The opening session of the new series Listen to the

Thunder at the Texas Longhorn was enough to make the problems of the last

session go away. The bulls performed better and the riders looked better. It

was a good night in the arena.

Nathan Dupry blew out of the chute for the first

ride of the night on a big, bad brown bull. The first move out presented the classic bull riding picture with the bull’s rear high in the air

and Dupry leaning back with good posture. Dupry has not looked that good in a

long time. Unfortunately Dupry’s injuries are still keeping him from being all he can be. He made a good five seconds on the bull but was not able to

last for the last three seconds needed to score.

Joey Bergeron’s pockets were empty Friday night so rodeo

director Coleman Peveto allowed Bergeron to ride as a “mount out.” If a rider

cannot pay the entry fee he may be allowed to ride “just

for fun.” He cannot score or win any money. Bergeron’s fun did

not last more than three seconds on the second ride of the night. As he hit the dirt

the bull turned and came back on him as he was getting to his feet. The bull

lowered his head and rolled Bergeron like a frozen turkey on a tile floor.

Bullfighter Bubba Tacker ran in and distracted the

bull. Bergeron was able to gain his footing and make a getaway.

As if once was not enough, Bergeron would come back

for a second turn in the next to last ride. His luck was not any

better, lasting three seconds. As he tried to regain

his footing, it was almost a replay of the first ride, except this time the

bull’s aim was off and he did not put a horn to the rump as he

passed by.

Bergeron’s second bull did not want

to leave the arena at the previous show. Someone must have told him a

bull that does not learn to leave quickly when he gets his back empty will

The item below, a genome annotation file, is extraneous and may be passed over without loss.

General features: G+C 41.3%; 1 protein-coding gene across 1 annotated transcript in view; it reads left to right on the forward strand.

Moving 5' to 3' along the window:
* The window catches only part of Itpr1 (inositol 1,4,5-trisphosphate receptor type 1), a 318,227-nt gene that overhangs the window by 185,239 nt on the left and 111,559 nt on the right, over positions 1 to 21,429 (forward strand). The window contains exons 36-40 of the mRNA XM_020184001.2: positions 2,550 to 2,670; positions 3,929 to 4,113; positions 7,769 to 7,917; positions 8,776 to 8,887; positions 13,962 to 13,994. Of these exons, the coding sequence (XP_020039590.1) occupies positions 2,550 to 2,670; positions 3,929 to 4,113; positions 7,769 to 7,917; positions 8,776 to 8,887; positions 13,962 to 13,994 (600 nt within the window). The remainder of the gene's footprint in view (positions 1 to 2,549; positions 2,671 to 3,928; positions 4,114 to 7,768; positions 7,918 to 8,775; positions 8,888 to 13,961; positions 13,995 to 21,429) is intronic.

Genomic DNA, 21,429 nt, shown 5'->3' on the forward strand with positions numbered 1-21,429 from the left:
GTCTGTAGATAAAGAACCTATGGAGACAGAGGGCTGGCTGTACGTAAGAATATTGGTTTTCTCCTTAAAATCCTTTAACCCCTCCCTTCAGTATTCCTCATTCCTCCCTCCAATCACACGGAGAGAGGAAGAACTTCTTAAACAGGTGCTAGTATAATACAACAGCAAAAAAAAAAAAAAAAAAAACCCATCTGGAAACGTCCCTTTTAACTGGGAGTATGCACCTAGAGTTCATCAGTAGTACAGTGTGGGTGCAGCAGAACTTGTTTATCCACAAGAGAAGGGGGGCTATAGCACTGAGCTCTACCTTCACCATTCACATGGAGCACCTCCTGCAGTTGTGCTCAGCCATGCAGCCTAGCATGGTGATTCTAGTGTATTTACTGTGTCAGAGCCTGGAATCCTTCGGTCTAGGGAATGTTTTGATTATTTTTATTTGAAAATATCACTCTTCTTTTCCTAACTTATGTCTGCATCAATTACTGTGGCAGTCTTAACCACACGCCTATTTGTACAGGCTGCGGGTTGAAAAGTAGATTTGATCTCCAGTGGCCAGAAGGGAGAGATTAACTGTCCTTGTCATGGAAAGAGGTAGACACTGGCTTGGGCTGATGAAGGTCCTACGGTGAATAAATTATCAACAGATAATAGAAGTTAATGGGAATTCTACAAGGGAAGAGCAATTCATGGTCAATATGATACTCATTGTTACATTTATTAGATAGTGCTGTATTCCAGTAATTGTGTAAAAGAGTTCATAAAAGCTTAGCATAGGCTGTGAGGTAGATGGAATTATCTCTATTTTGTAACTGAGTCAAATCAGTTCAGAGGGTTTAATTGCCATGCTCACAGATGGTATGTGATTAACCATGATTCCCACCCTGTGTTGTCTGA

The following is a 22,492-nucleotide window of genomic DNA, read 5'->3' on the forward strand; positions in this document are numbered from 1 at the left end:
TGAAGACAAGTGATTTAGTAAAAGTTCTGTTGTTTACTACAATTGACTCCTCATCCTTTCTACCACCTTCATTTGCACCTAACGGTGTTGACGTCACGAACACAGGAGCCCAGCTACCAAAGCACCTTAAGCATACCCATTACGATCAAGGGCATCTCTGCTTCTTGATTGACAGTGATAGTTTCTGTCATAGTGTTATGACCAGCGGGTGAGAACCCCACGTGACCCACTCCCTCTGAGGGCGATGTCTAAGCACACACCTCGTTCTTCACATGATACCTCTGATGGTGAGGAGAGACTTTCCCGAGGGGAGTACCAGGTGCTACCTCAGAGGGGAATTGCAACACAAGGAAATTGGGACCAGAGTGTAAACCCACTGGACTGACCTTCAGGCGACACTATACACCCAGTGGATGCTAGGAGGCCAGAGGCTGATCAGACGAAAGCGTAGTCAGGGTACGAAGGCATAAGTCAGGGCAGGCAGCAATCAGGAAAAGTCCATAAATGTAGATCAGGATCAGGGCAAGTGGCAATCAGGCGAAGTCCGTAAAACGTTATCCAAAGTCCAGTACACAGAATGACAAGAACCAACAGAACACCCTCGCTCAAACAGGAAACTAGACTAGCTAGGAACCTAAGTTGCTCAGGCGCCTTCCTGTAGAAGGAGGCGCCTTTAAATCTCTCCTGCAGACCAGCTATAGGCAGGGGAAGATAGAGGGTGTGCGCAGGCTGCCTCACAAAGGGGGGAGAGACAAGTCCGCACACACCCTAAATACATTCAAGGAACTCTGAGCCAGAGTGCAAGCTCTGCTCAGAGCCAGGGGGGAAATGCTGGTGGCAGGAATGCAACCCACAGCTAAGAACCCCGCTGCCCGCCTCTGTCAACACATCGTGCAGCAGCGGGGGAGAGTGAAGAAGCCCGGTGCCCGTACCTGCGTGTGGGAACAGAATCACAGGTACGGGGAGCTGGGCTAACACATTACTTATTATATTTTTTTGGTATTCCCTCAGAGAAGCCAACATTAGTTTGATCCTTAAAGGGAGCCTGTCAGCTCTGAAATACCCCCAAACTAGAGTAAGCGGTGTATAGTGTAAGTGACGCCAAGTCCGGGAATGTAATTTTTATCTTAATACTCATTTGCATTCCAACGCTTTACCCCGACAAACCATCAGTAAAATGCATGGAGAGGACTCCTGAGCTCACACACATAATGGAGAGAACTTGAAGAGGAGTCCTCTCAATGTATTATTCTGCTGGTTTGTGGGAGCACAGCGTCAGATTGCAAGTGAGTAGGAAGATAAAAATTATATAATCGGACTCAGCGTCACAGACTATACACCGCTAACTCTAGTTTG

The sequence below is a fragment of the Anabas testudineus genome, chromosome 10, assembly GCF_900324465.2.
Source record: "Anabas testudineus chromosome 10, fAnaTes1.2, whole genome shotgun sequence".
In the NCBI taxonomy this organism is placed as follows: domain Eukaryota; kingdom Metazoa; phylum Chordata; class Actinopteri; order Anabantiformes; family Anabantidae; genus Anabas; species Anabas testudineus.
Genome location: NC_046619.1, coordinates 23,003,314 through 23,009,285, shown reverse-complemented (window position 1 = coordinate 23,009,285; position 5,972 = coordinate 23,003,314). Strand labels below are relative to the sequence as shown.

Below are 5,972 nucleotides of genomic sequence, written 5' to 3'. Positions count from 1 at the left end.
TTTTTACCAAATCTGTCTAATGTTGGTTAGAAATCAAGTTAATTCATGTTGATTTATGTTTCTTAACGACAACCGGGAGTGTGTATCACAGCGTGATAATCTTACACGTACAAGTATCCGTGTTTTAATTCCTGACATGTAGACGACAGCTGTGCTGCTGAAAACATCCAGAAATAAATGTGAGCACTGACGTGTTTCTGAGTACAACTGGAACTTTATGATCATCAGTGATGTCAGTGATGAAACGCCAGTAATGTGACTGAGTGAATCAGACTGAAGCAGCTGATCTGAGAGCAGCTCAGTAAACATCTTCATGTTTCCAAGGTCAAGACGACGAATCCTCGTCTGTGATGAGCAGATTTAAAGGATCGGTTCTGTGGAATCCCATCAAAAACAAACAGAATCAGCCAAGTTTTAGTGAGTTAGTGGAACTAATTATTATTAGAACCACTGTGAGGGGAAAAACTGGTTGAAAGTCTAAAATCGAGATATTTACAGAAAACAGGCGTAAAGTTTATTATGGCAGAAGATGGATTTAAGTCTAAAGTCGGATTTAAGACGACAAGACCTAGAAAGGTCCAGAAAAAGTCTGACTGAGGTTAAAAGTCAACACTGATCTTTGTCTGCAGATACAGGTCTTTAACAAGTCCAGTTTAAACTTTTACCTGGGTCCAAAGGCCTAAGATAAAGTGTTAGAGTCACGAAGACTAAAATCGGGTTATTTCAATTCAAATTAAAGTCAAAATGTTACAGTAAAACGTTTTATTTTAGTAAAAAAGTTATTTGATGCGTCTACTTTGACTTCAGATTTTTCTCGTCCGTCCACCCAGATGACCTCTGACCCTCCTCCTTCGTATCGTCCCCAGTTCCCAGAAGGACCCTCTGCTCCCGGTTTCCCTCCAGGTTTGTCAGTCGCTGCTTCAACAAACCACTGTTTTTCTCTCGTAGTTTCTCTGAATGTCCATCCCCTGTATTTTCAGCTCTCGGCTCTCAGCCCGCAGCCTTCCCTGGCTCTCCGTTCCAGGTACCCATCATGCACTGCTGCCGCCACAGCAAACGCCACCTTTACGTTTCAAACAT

quite possibly end up on a truck to the sale barn before usually heading to the meat


At any rate, the bull bucked off Bergeron and then

looked for the exit gate like he was an old pro. With a little more seasoning,

he may become a good bull.

Sometime bull rider and sometime rodeo announcer

Shannon Faircloth made another appearance in the arena. Faircloth

came out off balance to the right side and continued to lean right and go to

the ground in less time than it takes to tell the tale. In about two seconds he

was on the ground looking over his right shoulder at the bull making a run for

him. Once again it was Tacker to the rescue.

Josh Barrentine made the first eight second ride of

the night. His speckled bull came out of the chute, turned right and moved into

a series of spins. Even though he did not buck much his spins were enough to

give Barrentine a fairly difficult time.

Barrentine matched the bull move for move and

managed to keep both his seat and his balance. The buzzer buzzed, and the

judges awarded him a respectable 72 points. At the night’s end that would earn

Barrentine fourth on a night that paid three places. Good score, but no


Marcus Clowers made a few seconds on a big bull that